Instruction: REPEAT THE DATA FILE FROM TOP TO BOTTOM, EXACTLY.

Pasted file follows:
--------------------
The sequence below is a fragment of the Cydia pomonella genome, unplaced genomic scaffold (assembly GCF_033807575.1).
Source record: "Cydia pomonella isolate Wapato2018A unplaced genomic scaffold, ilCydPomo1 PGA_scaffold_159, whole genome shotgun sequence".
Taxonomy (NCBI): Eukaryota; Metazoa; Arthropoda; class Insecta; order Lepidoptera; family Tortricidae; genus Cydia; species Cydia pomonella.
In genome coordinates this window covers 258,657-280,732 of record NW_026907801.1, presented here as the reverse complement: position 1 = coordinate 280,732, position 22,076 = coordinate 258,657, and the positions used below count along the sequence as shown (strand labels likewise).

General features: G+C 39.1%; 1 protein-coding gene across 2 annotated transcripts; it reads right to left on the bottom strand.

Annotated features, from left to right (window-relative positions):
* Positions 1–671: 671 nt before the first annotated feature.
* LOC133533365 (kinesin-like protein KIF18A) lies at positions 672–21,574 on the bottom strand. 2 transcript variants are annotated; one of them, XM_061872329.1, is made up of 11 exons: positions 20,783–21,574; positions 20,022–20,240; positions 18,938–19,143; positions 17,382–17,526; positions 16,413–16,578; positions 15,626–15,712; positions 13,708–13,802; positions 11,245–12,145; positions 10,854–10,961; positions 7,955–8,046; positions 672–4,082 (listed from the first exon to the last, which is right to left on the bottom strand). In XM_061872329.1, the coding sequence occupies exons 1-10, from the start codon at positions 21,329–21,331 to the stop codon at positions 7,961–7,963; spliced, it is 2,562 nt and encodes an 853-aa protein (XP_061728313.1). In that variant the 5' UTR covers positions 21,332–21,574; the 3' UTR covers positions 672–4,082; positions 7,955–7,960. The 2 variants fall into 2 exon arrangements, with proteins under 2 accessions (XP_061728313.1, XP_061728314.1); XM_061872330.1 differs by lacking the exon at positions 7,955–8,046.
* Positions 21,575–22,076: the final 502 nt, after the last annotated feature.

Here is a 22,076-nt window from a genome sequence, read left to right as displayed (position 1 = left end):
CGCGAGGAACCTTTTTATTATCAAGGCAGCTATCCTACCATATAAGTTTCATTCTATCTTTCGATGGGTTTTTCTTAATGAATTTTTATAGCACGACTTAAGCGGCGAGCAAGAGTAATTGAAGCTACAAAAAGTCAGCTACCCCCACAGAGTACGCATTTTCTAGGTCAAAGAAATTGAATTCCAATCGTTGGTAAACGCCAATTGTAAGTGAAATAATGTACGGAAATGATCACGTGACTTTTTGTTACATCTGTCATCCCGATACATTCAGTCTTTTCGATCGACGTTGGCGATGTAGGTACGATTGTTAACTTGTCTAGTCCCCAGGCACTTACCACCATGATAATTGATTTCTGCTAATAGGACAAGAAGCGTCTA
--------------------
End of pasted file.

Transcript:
The sequence below is a fragment of the Cydia pomonella genome, unplaced genomic scaffold (assembly GCF_033807575.1).
Source record: "Cydia pomonella isolate Wapato2018A unplaced genomic scaffold, ilCydPomo1 PGA_scaffold_159, whole genome shotgun sequence".
Taxonomy (NCBI): Eukaryota; Metazoa; Arthropoda; class Insecta; order Lepidoptera; family Tortricidae; genus Cydia; species Cydia pomonella.
In genome coordinates this window covers 258,657-280,732 of record NW_026907801.1, presented here as the reverse complement: position 1 = coordinate 280,732, position 22,076 = coordinate 258,657, and the positions used below count along the sequence as shown (strand labels likewise).

General features: G+C 39.1%; 1 protein-coding gene across 2 annotated transcripts; it reads right to left on the bottom strand.

Annotated features, from left to right (window-relative positions):
* Positions 1–671: 671 nt before the first annotated feature.
* LOC133533365 (kinesin-like protein KIF18A) lies at positions 672–21,574 on the bottom strand. 2 transcript variants are annotated; one of them, XM_061872329.1, is made up of 11 exons: positions 20,783–21,574; positions 20,022–20,240; positions 18,938–19,143; positions 17,382–17,526; positions 16,413–16,578; positions 15,626–15,712; positions 13,708–13,802; positions 11,245–12,145; positions 10,854–10,961; positions 7,955–8,046; positions 672–4,082 (listed from the first exon to the last, which is right to left on the bottom strand). In XM_061872329.1, the coding sequence occupies exons 1-10, from the start codon at positions 21,329–21,331 to the stop codon at positions 7,961–7,963; spliced, it is 2,562 nt and encodes an 853-aa protein (XP_061728313.1). In that variant the 5' UTR covers positions 21,332–21,574; the 3' UTR covers positions 672–4,082; positions 7,955–7,960. The 2 variants fall into 2 exon arrangements, with proteins under 2 accessions (XP_061728313.1, XP_061728314.1); XM_061872330.1 differs by lacking the exon at positions 7,955–8,046.
* Positions 21,575–22,076: the final 502 nt, after the last annotated feature.

Here is a 22,076-nt window from a genome sequence, read left to right as displayed (position 1 = left end):
CGCGAGGAACCTTTTTATTATCAAGGCAGCTATCCTACCATATAAGTTTCATTCTATCTTTCGATGGGTTTTTCTTAATGAATTTTTATAGCACGACTTAAGCGGCGAGCAAGAGTAATTGAAGCTACAAAAAGTCAGCTACCCCCACAGAGTACGCATTTTCTAGGTCAAAGAAATTGAATTCCAATCGTTGGTAAACGCCAATTGTAAGTGAAATAATGTACGGAAATGATCACGTGACTTTTTGTTACATCTGTCATCCCGATACATTCAGTCTTTTCGATCGACGTTGGCGATGTAGGTACGATTGTTAACTTGTCTAGTCCCCAGGCACTTACCACCATGATAATTGATTTCTGCTAATAGGACAAGAAGCGTCTA